Interior Designer Ohara Davies-Gaetano Crafts Dynamic Spaces with Her Family of Artists
Raised by an illustrator father and textile artist mother, the California designer works in tandem with her talented family to create one-of-a-kind art pieces for her creative interiors
When I was born, my parents were living out the young artists’ dream in Greenwich Village. Before I could even crawl, I immersed myself in the worlds they were creating in their studios. Just a few months old, doing what babies do when they start to try to make sense of the world, I grasped at a long piece of paper in my father’s studio, which I then proceeded to rip and mash with what I am told was great glee. My father, who sees creativity everywhere then and now, viewed the crumpled paper as my first work of art. In celebration, he framed and hung it, a confirmation and omen of the future he envisioned for me. It has been with me ever since.
Every designer has her touchstones, those things that hold your most profound memories, that form a connection to your creative heartbeat and history, that you look to for inspiration and comfort. Mine is that framed piece of crumpled paper that hangs in the entrance of my home, something that, when I look at it every day, takes me back to my very beginnings.
I am the child of two artists who taught me to believe that getting lost in art is one of life’s most marvelous expressions. My father, Nick Gaetano, prolific to this day, spent most of his career as a renowned illustrator and book jacket designer: The go-to artist for original cover images for works by F. Scott Fitzgerald, Tom Wolfe, and hundreds of others, he is best known for his illustrations for the covers of Ayn Rand’s novels as well as creating the art for the Ayn Rand US postage stamp. My mother, Thedia Davies Bednarski, just as focused, is a beautiful, inventive weaver whose passion is the textile arts.
My parents encouraged me and my brother, Rhys, also an artist, to follow their independent paths by shaping an environment inside and outside our home and their studios that gave me the confidence to pursue my passions. By high school, I felt ready to start exploring the world on my own. I learned the art of weaving in a remote village in Guatemala, making adobe and limewash while restoring a 300-year-old hacienda in Mexico. I spent the summer months working in Italy on the restoration of a medieval fortress and, in the process, discovered my love for architecture and masonry.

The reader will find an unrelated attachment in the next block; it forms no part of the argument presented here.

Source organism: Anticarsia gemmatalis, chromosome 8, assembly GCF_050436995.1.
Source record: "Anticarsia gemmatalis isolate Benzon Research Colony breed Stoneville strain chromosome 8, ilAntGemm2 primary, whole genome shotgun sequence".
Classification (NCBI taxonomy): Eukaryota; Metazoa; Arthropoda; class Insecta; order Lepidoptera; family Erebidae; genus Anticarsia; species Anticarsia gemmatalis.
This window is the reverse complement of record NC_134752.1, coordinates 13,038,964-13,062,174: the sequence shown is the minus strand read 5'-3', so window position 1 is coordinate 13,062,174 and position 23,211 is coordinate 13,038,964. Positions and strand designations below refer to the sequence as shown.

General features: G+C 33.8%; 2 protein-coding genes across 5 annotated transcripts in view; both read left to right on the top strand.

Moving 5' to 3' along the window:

To this day, the hunger to see and experience more—to travel and discover different cultures—feeds the work I do, designing soulful residential spaces through a highly curated mix of furnishings and art. I strive to create spaces that hold a curious tension and juxtapose textures and surfaces, spaces that speak to my client’s taste and personal style, and work with the environment the house is in, whether it be an oceanside villa or a Montana barn. I constantly search for antiques, art, vintage finds, textiles, and artisan-crafted items. I am always looking for an authentic connection. I am blessed to work in environments where the vistas are mesmerizing—sweeping views of the Pacific Ocean, mountain escapes engulfed in the enchantment of the woods, island dwellings where the water and the sea marry together in intoxicating shades of cerulean blue.
Many of the homes I design are newly built and so raw in a way, but blessed by incredible panoramas. For an interior to be as compelling as the surrounding and, I hope, as beautiful as the one nature has provided, I believe what I create should feel rooted in history and art. There should be a juxtaposition between the perfect and imperfect, a tension between forms, scale, and textures that ultimately form a beautiful song. For me, this means incorporating as many authentic elements as possible: reclaimed wood, old doors, antique ceilings, furnishings of different styles and periods from antique to vintage to contemporary, even salvage—all enhanced by natural fabrics and palettes that feel right for the specific time and place. I see no other way to create the character, individuality, and layers that speak to lives lived over time.
A life in art and design teaches ongoing lessons in change and constancy, in coincidence and community. I find myself endlessly amazed by how the past and the present come full circle and connect in the middle. Today, my father and I live just a few miles apart. I bring him my renderings and plans for furnishings, palette, and design for the houses I create. In his studio overlooking the ocean, a place packed to the rafters with the drawings and paintings that are his life’s work, we play together with his paints, pens, and paper to dream up the art that I want to see in those places. Just as when I was a kid, now my son, Teddy, comes to the studio and gets lost in paint while I work with my dad on commissions.
Every time, our shared creative process brings out something different. It is hard to describe the joy that comes with this collaboration in adulthood. Having the opportunity to commission a one-of-a-kind piece of art for a client’s home and seeing my father’s art bring beauty to the houses I design gives me such pleasure. And yet, this is a small payback for the sustaining power his belief in my creativity has given me all these years. This is why I keep the beginning always in sight, my so-called very first work on paper, saved and framed by my father.